Budget watchers say the federal government is sending a message that governments, not businesses, can guide the recovery
The Liberal government’s $ 101.4 billion new spending on COVID bailouts and growth stimuli announced in the federal budget on April 19 answers many of the questions posed last fall, yet its intent, timing and economic growth It raises many concerns about its impact on and the risky debt burden.
“They are planning a government to lead this recovery,” Philip Cross, a former Chief Economic Analyst at Statistics Canada, told The Epoch Times.
Macdonald-Laurier Institute Senior Fellows said relatively few Spending on growth initiatives For business, and any stimulus there, is directed at home.
The new Federal Reserve financial anchor aims to reduce federal debt as part of the economy and eliminate the COVID-19-related deficit. By the end of the budget forecast period of 2025-26, federal gross domestic product (GDP) is expected to settle at 49.2 percent. According to the budget, this debt burden remains the lowest in the G7, up from the 49.6% forecast for the November fiscal renewal.
However, Mr. Cross said that one of the long-term consequences of the pandemic is that he is insensitive to the government deficit, which is very dangerous if he feels the deficit is no longer a problem.
“Before the pandemic, people had a deficit of about $ 19 billion,” he said. “Today’s $ 30 billion deficit looks like an amazing restraint.”
The· $ 19 billion deficit 2017-18 came after the Liberal Party broke less than $ 10 billion in election promises. Government deficit in 2020– –21 is $ 354.2 billion.
Government official said At a media briefing Of that $ 101.4 billion, about $ 60 billion is for economic growth and employment investment, and about $ 30 billion is for COVID-related bailouts.
Ottawa aims to spend $ 101.4 billion over three years, even though the economy is projected to grow 5.8% in 2021 and 4% in 2022. This will increase GDP by almost 2% over the November forecast.
“I really believe that the bigger danger today is not investing in a stronger recovery from the COVID recession,” Finance Minister Chrystia Freeland told reporters during the budget embargo. She said the best way to deal with debt is to invest in long-term growth.
The 724-page budget (for the first time in more than two years) proposes a national childcare program that will cost $ 30 billion and continuously $ 8.3 billion over the next five years. The federal government says this is also a way to increase the potential for economic growth. ..
But the initiative relies on the Federal Reserve, which works with states that can’t afford it, Cross said. So he doesn’t think the childcare initiative will get going.
Corporate growth incentives
Budgets coordinate support for businesses to help companies adopt new technologies. According to the budget, a compelling argument is that “from 2002 to 2019, labor productivity in digital-intensive industries grew 3.5 times faster than in non-digital-intensive industries.”
As an incentive for private companies to increase business investment, a source of productivity that has declined significantly in recent years, the budget will spend up to $ 1.5 million on eligible investments made between the budget date and the end of 2023. We are proposing to allow that. It can be used for most depreciable assets such as this credit machine, computer, software and office equipment.
It’s not a tax cut, but it will reduce federal revenues by $ 2.2 billion over the five years from 2021 to 2010, but how much SMEs can take advantage of it remains an open question.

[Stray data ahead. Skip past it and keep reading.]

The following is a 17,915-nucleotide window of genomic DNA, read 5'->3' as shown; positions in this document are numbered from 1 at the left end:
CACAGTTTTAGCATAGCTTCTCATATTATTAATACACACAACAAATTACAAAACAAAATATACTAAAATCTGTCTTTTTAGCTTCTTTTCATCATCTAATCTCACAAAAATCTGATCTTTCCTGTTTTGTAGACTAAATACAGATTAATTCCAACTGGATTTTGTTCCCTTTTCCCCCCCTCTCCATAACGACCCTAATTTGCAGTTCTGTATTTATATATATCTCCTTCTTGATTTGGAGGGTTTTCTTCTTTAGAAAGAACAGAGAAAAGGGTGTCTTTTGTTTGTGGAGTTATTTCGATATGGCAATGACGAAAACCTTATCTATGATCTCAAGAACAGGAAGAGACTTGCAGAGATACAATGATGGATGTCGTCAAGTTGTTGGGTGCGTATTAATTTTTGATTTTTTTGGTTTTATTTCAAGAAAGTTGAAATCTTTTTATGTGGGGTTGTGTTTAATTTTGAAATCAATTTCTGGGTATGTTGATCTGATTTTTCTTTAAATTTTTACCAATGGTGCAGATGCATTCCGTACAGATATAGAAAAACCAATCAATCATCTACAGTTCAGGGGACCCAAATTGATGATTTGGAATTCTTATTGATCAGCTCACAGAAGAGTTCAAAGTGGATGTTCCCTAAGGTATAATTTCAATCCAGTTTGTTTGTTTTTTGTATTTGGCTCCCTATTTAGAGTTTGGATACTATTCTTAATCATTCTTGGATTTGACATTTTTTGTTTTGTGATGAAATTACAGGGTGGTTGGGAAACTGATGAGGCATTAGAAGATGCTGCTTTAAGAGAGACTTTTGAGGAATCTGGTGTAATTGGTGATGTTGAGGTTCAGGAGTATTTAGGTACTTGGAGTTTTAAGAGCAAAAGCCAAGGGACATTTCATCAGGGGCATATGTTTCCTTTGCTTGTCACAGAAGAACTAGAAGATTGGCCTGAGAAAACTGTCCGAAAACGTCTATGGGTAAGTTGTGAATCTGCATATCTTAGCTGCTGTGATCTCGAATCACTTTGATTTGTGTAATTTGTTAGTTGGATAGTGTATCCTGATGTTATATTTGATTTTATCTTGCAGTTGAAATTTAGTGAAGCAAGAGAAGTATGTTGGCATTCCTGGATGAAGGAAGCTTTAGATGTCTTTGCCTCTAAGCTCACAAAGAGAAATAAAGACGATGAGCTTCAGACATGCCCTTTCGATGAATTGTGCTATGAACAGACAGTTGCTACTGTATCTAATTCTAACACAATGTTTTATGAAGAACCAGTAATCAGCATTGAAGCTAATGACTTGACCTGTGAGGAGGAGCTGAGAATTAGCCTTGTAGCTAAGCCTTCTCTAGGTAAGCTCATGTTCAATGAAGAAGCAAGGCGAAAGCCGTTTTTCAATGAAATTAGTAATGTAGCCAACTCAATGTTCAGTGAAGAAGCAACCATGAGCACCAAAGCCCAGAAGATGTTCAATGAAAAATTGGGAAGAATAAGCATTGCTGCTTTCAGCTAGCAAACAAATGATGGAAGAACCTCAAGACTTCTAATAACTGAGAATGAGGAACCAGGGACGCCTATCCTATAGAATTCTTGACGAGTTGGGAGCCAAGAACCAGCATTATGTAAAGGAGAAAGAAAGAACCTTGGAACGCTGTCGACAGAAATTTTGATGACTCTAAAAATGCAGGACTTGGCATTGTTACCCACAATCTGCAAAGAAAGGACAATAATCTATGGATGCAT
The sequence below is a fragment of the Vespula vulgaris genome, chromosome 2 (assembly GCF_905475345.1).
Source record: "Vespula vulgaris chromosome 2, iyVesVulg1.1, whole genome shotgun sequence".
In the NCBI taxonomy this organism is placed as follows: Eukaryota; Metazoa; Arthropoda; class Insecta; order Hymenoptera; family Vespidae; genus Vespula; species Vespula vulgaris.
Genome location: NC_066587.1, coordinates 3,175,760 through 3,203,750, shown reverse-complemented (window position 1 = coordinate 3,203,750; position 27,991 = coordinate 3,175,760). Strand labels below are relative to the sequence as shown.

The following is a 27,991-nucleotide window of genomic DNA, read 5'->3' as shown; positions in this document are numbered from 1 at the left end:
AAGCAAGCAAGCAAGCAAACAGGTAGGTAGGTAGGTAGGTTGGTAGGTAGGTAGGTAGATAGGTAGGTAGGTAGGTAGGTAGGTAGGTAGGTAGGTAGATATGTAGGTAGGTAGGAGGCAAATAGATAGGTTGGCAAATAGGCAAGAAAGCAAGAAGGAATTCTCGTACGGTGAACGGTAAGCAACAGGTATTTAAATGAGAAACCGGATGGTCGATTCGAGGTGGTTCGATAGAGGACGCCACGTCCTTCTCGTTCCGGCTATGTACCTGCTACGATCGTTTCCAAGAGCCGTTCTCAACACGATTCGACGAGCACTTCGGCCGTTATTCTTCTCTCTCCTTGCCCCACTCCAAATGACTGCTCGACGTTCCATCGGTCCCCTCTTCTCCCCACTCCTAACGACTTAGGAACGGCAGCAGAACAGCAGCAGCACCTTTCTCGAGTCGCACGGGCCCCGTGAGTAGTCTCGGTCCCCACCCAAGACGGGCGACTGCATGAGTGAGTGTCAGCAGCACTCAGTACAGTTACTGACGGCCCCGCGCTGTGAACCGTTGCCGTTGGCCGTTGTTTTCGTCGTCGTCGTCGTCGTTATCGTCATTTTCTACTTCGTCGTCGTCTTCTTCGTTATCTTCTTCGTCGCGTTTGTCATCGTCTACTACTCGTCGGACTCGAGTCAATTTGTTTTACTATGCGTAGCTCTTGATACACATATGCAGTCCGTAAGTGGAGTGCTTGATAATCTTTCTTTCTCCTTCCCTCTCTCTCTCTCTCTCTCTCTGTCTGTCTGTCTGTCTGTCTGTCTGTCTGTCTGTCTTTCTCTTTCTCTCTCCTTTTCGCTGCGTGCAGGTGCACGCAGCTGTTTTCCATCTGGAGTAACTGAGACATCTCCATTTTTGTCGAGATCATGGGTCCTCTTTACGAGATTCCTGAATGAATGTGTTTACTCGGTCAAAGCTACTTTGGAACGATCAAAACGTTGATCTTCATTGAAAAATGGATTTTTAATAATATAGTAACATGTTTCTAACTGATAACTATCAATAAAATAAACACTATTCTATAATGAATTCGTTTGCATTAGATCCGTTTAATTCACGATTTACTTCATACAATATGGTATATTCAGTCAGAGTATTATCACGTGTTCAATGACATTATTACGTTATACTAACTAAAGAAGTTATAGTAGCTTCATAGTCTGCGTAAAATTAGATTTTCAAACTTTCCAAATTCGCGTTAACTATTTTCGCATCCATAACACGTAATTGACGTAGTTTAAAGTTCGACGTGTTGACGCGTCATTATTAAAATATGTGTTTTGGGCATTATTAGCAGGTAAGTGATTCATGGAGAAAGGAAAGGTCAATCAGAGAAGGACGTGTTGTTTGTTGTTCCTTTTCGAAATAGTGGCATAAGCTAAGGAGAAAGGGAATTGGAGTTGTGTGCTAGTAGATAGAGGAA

“Many people may not yet be in a position to use it because of the heavy debt burden, but those who are thinking about buying equipment and other capital will help drive economic growth. It may be likely that a good purchase will move forward now, “Colinne Paulmann, senior vice president of national affairs at the Canadian Independent Business Federation (CFIB), told The Epoch Times.
“No free lunch”
Debt burden remains a concern for businesses, even though they welcome some new measures.
The CFIB said there is no way to help the average SME deal with the $ 170,000 in COVID-related debt it has assumed. However, its president, Dan Kelly, calls the Canadian Reconstruction Recruitment Program a “powerful tool” to help businesses bring back staff as the country heads for reconstruction.
Kelly added his voice to those who questioned the need to spend more than $ 100 billion, most of which are not COVID-related.
“We are concerned about the significant amount of non-COVID spending on this budget. Small business owners are worried that today’s deficit will turn into tomorrow’s taxes,” Kelly said. Said in a statement.
The Canadian Chamber of Commerce has realized some of its proposals, including the federal government’s expansion of wage and rent subsidies for business and providing leadership to reduce trade barriers between states. Was pleased.
However, the Chamber of Commerce has expressed concern about inadequate deficit reduction and reliance on achieving growth targets. The driving force for growth needs to be passed on from the government to the private sector, he said.Regarding childcare, the Chamber of Commerce said Currently, helping mothers working with tax credits is better than creating a national program.
The Canadian Business Council (BCC) praised the childcare initiative, but federal debt is projected to nearly double to over $ 1.4 trillion between 2025 and 26, assuming interest rates will not rise. .. The BCC said the budget was insufficient for “responsible … planning to avoid unnecessary new spending” and not enough to mitigate public debt.
“Canadians know they don’t have a free lunch. They can’t borrow $ 100 billion in three years without putting a heavy burden on future taxpayers,” BCC President and CEO Goldy Hyder said in a statement. It is stated in.